Spool Five

Stiegler - Technological Infancy


I putting this note here more as a reminder to go an do some actual research on this topic. This is not in any way an authoritative note.

tl;dr - Modern technology conditions us as infants.

For Stiegler, humans are defined through their relation to technics. A key feature of this relation is memory. There are 3 types of human memory Stiegler talks about:

epigenetic memory; our individually acquired memories.
phylogenetic memory; genetic memory that is passed across different generations.
epiphylogenetic memory; memory that is embodied in cultural artefacts and technologies.

Technologies (technics) shape our essence through this tertiary memory. It is as fundamental to our being as our genetic past.

Technologies also have the power to shape our future.

Just as we define ourselves, in a personal sense, through our memories and our dreams, technics defines a culture.

How, then, does it render us as infants?

For Stiegler, the Enlightenment was a great moment in human culture, summarised by the famous dictum “dare to think”.

People stopped relying on priests or kings to tell them how to act. They took power into their own hands. In Stiegler’s sense, this was a kind ‘coming of age’ for humanity, a transition from adolescence into adulthood.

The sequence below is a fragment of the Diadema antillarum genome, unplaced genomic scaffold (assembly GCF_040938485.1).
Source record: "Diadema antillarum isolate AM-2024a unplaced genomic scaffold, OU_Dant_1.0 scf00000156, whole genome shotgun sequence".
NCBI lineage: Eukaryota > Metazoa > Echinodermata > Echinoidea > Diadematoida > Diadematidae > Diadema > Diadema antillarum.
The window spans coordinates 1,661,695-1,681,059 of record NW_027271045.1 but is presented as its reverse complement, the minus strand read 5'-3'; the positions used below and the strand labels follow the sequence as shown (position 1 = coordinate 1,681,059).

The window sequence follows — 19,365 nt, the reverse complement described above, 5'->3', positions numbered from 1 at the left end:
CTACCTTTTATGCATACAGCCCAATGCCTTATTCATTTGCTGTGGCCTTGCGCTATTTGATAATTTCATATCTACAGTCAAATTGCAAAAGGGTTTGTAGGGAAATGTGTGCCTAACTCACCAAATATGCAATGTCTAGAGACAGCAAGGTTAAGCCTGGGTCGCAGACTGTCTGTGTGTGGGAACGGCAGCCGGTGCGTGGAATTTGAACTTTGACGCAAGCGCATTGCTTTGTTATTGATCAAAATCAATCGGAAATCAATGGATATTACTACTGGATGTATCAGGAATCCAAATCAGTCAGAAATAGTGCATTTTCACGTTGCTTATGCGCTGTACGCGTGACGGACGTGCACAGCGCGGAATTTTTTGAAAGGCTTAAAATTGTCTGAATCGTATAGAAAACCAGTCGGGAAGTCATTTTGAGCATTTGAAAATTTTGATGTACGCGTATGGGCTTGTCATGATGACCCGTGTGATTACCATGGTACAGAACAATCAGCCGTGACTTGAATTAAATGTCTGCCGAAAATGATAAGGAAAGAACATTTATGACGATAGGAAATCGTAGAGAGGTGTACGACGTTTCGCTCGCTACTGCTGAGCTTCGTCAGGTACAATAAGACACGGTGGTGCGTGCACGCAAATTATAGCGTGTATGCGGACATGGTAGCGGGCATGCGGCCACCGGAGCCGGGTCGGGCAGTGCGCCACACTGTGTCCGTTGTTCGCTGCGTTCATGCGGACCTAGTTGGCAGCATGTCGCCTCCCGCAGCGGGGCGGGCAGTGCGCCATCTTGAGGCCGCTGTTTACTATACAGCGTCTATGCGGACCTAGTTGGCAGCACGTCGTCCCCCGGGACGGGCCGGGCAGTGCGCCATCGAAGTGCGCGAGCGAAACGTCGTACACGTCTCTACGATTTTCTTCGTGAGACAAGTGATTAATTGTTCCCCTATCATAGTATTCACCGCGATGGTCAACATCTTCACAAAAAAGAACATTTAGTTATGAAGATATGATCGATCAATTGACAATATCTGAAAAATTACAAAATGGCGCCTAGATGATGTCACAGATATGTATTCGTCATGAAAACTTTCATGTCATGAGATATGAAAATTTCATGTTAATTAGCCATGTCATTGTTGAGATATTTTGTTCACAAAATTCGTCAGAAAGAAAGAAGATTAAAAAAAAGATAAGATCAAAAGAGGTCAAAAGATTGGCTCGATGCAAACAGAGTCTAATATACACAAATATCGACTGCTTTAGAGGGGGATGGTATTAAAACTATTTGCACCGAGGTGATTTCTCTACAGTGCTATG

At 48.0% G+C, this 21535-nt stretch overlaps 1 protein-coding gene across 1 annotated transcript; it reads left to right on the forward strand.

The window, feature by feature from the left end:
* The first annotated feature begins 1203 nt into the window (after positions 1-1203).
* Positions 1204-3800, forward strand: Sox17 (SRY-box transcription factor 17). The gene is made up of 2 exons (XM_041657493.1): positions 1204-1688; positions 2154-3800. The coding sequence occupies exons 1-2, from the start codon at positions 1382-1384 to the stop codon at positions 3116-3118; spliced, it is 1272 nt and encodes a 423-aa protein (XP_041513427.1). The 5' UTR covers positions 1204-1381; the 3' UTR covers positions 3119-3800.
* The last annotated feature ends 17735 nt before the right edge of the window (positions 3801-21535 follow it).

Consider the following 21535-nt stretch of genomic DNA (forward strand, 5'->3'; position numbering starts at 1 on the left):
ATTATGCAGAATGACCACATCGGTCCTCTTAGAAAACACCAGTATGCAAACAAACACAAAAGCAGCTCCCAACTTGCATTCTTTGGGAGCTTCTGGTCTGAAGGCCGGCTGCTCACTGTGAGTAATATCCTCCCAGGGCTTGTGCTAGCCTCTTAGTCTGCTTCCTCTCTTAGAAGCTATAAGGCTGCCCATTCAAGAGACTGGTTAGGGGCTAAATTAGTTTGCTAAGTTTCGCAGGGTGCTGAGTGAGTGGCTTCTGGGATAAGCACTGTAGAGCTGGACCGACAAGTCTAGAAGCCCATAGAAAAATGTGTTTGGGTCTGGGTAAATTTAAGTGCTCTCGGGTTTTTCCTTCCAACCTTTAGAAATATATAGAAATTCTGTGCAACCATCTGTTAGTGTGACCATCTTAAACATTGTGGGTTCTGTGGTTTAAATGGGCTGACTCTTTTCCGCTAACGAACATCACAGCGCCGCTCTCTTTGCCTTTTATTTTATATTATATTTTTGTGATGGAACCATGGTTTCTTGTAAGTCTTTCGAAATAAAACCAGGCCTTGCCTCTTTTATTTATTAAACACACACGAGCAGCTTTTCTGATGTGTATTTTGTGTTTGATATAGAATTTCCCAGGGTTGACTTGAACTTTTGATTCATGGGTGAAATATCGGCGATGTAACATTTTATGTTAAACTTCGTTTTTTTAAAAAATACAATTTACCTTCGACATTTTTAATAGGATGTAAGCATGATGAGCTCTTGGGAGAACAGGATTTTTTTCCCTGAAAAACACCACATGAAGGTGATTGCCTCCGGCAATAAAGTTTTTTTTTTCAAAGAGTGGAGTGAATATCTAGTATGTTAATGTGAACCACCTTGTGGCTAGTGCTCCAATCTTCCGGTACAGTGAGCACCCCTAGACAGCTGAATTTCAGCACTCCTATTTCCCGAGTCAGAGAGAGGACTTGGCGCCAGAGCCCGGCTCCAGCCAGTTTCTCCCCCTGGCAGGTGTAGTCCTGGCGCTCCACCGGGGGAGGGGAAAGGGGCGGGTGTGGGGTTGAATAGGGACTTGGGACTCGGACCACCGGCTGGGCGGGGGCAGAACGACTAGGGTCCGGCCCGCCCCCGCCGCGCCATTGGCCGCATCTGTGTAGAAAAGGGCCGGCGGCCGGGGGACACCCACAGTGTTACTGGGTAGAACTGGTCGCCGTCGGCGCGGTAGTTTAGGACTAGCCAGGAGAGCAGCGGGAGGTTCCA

Stiegler sees in modern technology a kind of ‘regression’ from this state of adulthood.

No sooner had we taken power into our own hands, than we began to hand it off to machines.

As modern technology became more complex, and its inner workings were hidden behind more and more ‘functional’ interfaces, people became alienated from the technologies they engage with every day.

This alienation is similar to the Marxist sense, but also different in that what we are alienated from is our being itself. Given that technics comprises a fundamental part of human culture and identity, and we are more alienated than ever from this identity, we lose the power to shape our histories and futures.


I agree with Stiegler’s analysis of our alienation from modern technology, but not so much of the notions of ‘childhood’ and ‘adulthood’, especially when applied to the Enlightenment. One feature of enlightenment thinking is a turning away from myth (or at least a ‘rationalisation’ of it - think of how Oedipus has become a symbol of psychosexual frustration). Ironically, Stiegler became famous through his own wonderful reading of the ‘fogotten’ myth of Epimethius. If anything, the suspicion toward myth and the authority of tradition that characterises enlightenment thinking, also drives many of the missteps that shape our current, hyper-technological society that is too often concerned with present and future.

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